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Boat Club Apartments

PROJECT AREA:  16,500 Sq.ft.  |   On-going

 

Chennai is hot, dusty and mosquito ridden – said Viju Mahtaney in his brief for luxury apartments in the posh Boat Club road neighbourhood.  A testament to urbanization in India today. Chennai has a river that is clogged with sewage that breeds mosquitoes. Traffic and construction creates unending dust and pollution -  and buzzing entrepreneurship needs neighbourhoods like Boat Club Road to attract the talent and investment that churns the wheels of the city. 

 

For an architectural practice that thrives on the sun and the wind and people’s relationship to nature, we reflected on how we would create homes that would connect people – to nature, to themselves and to each other while blocking out heat and dust and malaria!

 

For added interest, there are Development Control Rules – that will challenge the mathematician in any designer. Intended to control unplanned over -building in the city, they tend to ensure the perpetuation of unnatural buildings (irrelevant to climate) and monotony in our cityscapes. There are various examples of this –

the DC Rules limit the size and extent of overhangs  and balconies in the fear that the eventual enclosure of these elements will be additional area absorbed by the user and thus a flouting of buildable area per plot. The Chennai rules allow for 5% balcony or verandah space per home, and not more than 50% of the perimeter of each floor to have an overhang. 

 

The intensity of the heat and rain in India is difficult to reign in with sealants and high performance windows. Transitions to the outside are essential and the consequent social use of these spaces  is wonderful. A traditional coastal home  would have large sloping overhangs on all sides of the building and important semi open spaces where most of the day would be spent  - the most conspicuous of which is the aangan or a verandah to welcome visitors. These elements have translated into horizontal projections called chajjas, verandahs into balconies and courtyards into atriums as we build upwards.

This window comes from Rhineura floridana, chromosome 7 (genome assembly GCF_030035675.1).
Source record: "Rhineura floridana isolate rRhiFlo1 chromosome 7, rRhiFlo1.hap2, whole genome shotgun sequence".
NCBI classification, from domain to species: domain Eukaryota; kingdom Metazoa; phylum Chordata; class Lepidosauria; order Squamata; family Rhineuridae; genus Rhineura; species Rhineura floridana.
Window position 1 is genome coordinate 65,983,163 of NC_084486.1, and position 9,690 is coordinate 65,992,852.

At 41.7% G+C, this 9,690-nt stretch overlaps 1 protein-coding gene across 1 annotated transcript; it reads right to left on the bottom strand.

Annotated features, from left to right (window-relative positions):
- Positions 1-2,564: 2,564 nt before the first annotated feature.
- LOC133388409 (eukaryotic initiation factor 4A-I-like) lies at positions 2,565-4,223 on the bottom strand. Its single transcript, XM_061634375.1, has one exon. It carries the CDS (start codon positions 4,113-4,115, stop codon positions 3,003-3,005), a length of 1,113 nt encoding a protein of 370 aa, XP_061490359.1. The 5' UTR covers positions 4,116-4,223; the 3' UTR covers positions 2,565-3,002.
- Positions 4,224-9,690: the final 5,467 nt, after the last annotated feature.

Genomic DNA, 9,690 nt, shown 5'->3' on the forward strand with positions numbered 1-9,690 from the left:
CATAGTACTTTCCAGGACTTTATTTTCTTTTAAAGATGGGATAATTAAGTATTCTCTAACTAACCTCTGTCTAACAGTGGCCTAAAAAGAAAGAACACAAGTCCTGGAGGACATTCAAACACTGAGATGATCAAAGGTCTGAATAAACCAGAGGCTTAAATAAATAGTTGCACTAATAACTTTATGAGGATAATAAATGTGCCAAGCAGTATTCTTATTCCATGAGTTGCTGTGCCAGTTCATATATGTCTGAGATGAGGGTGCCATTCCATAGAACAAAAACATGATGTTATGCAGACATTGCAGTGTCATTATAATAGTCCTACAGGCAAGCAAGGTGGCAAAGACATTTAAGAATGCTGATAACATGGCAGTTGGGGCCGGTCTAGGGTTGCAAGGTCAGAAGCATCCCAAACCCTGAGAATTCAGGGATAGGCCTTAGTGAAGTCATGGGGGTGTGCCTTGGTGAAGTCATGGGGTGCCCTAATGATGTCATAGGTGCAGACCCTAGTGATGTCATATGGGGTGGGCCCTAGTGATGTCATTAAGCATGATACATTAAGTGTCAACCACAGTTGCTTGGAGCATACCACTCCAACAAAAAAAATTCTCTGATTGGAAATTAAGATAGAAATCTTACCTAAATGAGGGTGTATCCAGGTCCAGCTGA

Regulations that mandate built up area but incentivize the use of transitions, shading and social interaction will alter the current alienation of our built landscape, but until then,  the rules, referred to as bye laws are shaping Indian cities. 

For further complexity, there is Vastu – an abbreviated, misinterpreted set of rules derived from ancient wisdom and short-circuited as religion often is, into superstition .  The locations of the master bedroom on the south west corner of the apartment and the kitchen, fortunately, in two locations, north west and south east was sacrosanct, and all else had to swivel around this.

 

To create these homes in the sky, the central connecting core is a sun-filled atrium with a staircase that is encouraging to use – to exercise the knees, commune with neighbours and enjoy the light. The four duplex homes stagger and interlock spatially  around this stairwell, but each one is arrived at through its own level. Raintrees and coastal winds still wash this lush neighbourhood. To connect with these, we wanted windows that would open –and we recognized that wind would come in, like a bird, only when it knew how to get out, so its exit strategy had to be planned – in each and all rooms, but with large overhangs to protect them, and meshes that would keep the mosquitos out.  And the precious balconies that would allow unadulterated communion with the rain trees, needed to be at least 8 feet deep so that coffee and laptop could sit on a table and chairs and a plant could coexist. Only 4’ depth is permitted by the DC rules so we had to carve the rest out of each room, creating interesting depths on the inside and the outside of the building. 

 

A strategy for nurturing life and love inside the four homes, generated a building. - with a façade that playfully engages with the streets  around it. The dancing windows and surprise balconies follow the logic of  engagement , with light and wind and people while complying with the Rules! The resolved Rubix cube is occupied and alive!

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© SJK Architects | 2019